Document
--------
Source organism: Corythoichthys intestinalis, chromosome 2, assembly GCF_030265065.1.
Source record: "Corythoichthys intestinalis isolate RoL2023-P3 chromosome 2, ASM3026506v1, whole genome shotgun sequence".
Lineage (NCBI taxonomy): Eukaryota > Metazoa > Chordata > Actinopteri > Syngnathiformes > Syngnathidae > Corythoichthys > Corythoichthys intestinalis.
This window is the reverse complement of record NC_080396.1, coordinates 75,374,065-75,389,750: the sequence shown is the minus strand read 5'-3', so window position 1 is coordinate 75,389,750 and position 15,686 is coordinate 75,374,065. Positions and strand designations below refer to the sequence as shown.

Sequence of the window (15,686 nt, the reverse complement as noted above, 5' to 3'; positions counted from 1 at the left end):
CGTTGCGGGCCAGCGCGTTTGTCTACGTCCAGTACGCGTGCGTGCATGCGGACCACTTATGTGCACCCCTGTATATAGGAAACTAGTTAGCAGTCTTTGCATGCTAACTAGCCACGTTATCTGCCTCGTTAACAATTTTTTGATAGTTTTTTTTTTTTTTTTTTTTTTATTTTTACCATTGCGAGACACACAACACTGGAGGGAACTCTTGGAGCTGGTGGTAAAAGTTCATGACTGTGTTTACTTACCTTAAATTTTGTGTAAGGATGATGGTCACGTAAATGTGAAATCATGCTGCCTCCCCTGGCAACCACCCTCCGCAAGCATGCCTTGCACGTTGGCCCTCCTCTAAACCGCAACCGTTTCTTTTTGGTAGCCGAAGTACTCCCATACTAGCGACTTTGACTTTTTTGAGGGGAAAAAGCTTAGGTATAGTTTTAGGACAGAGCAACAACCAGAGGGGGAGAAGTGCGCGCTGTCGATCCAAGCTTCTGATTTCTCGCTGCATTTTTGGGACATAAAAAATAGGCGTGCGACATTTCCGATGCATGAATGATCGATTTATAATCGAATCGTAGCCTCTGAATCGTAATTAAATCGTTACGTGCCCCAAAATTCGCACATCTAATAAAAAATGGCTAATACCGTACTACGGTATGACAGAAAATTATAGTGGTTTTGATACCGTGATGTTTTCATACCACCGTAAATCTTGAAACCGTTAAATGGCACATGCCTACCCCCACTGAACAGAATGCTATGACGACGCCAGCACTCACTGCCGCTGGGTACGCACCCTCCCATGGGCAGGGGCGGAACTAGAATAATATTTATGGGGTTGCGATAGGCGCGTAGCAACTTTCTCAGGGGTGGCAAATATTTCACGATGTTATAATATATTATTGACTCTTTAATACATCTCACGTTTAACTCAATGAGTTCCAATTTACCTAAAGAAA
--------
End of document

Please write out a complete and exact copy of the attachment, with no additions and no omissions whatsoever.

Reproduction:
Source organism: Corythoichthys intestinalis, chromosome 2, assembly GCF_030265065.1.
Source record: "Corythoichthys intestinalis isolate RoL2023-P3 chromosome 2, ASM3026506v1, whole genome shotgun sequence".
Lineage (NCBI taxonomy): Eukaryota > Metazoa > Chordata > Actinopteri > Syngnathiformes > Syngnathidae > Corythoichthys > Corythoichthys intestinalis.
This window is the reverse complement of record NC_080396.1, coordinates 75,374,065-75,389,750: the sequence shown is the minus strand read 5'-3', so window position 1 is coordinate 75,389,750 and position 15,686 is coordinate 75,374,065. Positions and strand designations below refer to the sequence as shown.

Sequence of the window (15,686 nt, the reverse complement as noted above, 5' to 3'; positions counted from 1 at the left end):
CGTTGCGGGCCAGCGCGTTTGTCTACGTCCAGTACGCGTGCGTGCATGCGGACCACTTATGTGCACCCCTGTATATAGGAAACTAGTTAGCAGTCTTTGCATGCTAACTAGCCACGTTATCTGCCTCGTTAACAATTTTTTGATAGTTTTTTTTTTTTTTTTTTTTTTATTTTTACCATTGCGAGACACACAACACTGGAGGGAACTCTTGGAGCTGGTGGTAAAAGTTCATGACTGTGTTTACTTACCTTAAATTTTGTGTAAGGATGATGGTCACGTAAATGTGAAATCATGCTGCCTCCCCTGGCAACCACCCTCCGCAAGCATGCCTTGCACGTTGGCCCTCCTCTAAACCGCAACCGTTTCTTTTTGGTAGCCGAAGTACTCCCATACTAGCGACTTTGACTTTTTTGAGGGGAAAAAGCTTAGGTATAGTTTTAGGACAGAGCAACAACCAGAGGGGGAGAAGTGCGCGCTGTCGATCCAAGCTTCTGATTTCTCGCTGCATTTTTGGGACATAAAAAATAGGCGTGCGACATTTCCGATGCATGAATGATCGATTTATAATCGAATCGTAGCCTCTGAATCGTAATTAAATCGTTACGTGCCCCAAAATTCGCACATCTAATAAAAAATGGCTAATACCGTACTACGGTATGACAGAAAATTATAGTGGTTTTGATACCGTGATGTTTTCATACCACCGTAAATCTTGAAACCGTTAAATGGCACATGCCTACCCCCACTGAACAGAATGCTATGACGACGCCAGCACTCACTGCCGCTGGGTACGCACCCTCCCATGGGCAGGGGCGGAACTAGAATAATATTTATGGGGTTGCGATAGGCGCGTAGCAACTTTCTCAGGGGTGGCAAATATTTCACGATGTTATAATATATTATTGACTCTTTAATACATCTCACGTTTAACTCAATGAGTTCCAATTTACCTAAAGAAA